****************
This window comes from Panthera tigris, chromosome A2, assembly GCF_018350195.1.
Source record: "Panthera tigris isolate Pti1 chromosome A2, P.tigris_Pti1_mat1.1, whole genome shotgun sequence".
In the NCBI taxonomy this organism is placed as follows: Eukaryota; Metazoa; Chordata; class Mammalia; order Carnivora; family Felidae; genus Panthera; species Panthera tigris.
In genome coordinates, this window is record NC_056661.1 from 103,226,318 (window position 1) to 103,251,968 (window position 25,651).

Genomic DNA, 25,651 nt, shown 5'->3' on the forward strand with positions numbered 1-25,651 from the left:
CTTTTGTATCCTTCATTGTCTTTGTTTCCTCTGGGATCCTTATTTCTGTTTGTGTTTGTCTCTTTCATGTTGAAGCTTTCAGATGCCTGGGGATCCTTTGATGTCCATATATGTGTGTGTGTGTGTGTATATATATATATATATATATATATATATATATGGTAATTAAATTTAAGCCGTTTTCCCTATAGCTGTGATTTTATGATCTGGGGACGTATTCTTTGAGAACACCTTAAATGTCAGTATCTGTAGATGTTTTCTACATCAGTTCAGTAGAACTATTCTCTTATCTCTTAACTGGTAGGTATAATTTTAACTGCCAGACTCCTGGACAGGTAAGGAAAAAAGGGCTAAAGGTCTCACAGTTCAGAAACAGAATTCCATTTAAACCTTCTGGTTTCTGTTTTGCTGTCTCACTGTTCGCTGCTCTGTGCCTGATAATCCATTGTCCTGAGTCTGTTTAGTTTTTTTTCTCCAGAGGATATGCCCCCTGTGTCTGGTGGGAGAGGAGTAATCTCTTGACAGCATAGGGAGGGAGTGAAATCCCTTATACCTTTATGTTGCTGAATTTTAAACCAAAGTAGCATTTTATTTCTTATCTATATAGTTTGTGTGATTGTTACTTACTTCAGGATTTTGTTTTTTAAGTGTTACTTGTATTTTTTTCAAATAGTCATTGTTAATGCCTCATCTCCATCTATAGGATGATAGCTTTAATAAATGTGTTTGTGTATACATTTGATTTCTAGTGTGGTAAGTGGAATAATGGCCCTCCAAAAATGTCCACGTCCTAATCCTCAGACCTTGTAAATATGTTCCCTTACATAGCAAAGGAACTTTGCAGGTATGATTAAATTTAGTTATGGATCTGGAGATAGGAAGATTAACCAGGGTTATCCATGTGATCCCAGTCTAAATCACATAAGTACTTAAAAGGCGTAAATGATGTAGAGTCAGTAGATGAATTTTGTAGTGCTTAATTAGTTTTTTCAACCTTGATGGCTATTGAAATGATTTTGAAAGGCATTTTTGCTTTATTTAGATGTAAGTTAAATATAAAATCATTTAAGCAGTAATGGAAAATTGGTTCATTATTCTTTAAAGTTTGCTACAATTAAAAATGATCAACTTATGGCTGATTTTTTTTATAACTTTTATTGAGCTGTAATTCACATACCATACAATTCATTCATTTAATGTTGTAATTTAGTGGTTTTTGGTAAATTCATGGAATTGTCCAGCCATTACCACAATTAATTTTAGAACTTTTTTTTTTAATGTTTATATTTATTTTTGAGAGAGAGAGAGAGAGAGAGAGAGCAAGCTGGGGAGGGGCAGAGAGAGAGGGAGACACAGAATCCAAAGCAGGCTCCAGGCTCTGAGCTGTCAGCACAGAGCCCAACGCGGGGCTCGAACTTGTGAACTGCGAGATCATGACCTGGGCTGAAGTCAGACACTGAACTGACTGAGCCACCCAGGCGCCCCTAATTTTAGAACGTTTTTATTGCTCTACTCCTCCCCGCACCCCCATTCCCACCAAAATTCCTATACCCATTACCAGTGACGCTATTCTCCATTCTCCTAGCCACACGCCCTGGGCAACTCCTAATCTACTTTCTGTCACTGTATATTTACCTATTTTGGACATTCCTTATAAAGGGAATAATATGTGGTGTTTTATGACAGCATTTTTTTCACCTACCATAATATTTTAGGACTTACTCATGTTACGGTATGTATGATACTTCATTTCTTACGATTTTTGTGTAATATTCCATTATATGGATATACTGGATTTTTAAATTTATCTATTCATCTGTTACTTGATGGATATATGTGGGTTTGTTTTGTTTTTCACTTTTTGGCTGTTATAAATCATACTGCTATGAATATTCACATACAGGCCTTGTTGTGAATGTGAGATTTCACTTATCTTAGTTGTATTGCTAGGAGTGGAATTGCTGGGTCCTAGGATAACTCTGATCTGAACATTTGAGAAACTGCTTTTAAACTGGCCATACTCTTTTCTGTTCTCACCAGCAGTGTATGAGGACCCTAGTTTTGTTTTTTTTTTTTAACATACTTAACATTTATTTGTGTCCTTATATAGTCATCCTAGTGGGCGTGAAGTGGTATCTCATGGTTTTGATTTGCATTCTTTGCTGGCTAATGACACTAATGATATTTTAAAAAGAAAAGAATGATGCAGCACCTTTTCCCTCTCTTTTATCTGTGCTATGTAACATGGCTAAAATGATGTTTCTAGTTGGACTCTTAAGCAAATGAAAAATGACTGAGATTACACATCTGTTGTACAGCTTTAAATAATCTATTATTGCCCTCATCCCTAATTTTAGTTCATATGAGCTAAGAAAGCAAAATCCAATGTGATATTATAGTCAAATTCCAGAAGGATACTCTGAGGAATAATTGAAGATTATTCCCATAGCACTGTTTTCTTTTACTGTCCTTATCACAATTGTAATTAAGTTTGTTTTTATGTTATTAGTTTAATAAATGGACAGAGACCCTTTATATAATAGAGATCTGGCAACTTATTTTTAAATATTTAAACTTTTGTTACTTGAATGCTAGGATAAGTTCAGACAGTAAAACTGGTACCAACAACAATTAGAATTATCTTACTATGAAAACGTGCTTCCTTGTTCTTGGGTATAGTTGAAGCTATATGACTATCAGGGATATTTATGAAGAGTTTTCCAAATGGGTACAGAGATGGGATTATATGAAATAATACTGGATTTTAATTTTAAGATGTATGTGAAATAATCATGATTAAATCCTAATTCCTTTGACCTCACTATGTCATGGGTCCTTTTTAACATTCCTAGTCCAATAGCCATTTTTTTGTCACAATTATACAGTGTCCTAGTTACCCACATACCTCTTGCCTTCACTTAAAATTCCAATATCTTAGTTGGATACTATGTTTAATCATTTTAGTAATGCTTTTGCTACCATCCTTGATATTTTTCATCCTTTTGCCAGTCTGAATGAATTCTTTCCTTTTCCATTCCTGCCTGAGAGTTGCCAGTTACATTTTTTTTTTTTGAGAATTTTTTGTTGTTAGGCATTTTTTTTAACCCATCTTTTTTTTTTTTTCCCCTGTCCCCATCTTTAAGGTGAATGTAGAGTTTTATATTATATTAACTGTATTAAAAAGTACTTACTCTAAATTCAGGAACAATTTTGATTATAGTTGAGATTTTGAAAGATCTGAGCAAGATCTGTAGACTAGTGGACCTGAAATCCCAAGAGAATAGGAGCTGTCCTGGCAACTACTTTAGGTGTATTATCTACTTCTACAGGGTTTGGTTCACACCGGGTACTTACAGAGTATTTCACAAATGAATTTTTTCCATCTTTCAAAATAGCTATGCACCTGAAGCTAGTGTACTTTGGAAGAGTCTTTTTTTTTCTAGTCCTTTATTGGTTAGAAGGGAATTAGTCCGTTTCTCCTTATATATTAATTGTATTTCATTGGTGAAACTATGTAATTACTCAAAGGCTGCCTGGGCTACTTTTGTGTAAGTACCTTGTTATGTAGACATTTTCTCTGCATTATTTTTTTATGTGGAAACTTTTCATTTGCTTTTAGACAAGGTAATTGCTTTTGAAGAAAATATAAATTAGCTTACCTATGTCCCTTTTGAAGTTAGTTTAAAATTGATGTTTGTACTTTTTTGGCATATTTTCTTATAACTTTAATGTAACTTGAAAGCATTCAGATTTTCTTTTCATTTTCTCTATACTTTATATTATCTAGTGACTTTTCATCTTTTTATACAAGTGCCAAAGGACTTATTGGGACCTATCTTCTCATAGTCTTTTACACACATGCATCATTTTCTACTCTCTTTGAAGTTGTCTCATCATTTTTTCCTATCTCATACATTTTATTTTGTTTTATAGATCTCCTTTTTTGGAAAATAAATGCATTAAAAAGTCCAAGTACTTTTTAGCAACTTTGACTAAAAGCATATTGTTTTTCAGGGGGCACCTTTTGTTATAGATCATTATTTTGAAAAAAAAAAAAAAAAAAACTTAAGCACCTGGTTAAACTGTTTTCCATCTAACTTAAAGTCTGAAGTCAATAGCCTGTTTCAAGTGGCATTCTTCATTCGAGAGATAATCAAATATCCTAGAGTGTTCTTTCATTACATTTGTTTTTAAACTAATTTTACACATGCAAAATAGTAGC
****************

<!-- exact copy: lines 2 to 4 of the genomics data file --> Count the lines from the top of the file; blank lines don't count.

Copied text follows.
Source record: "Panthera tigris isolate Pti1 chromosome A2, P.tigris_Pti1_mat1.1, whole genome shotgun sequence".
In the NCBI taxonomy this organism is placed as follows: Eukaryota; Metazoa; Chordata; class Mammalia; order Carnivora; family Felidae; genus Panthera; species Panthera tigris.
In genome coordinates, this window is record NC_056661.1 from 103,226,318 (window position 1) to 103,251,968 (window position 25,651).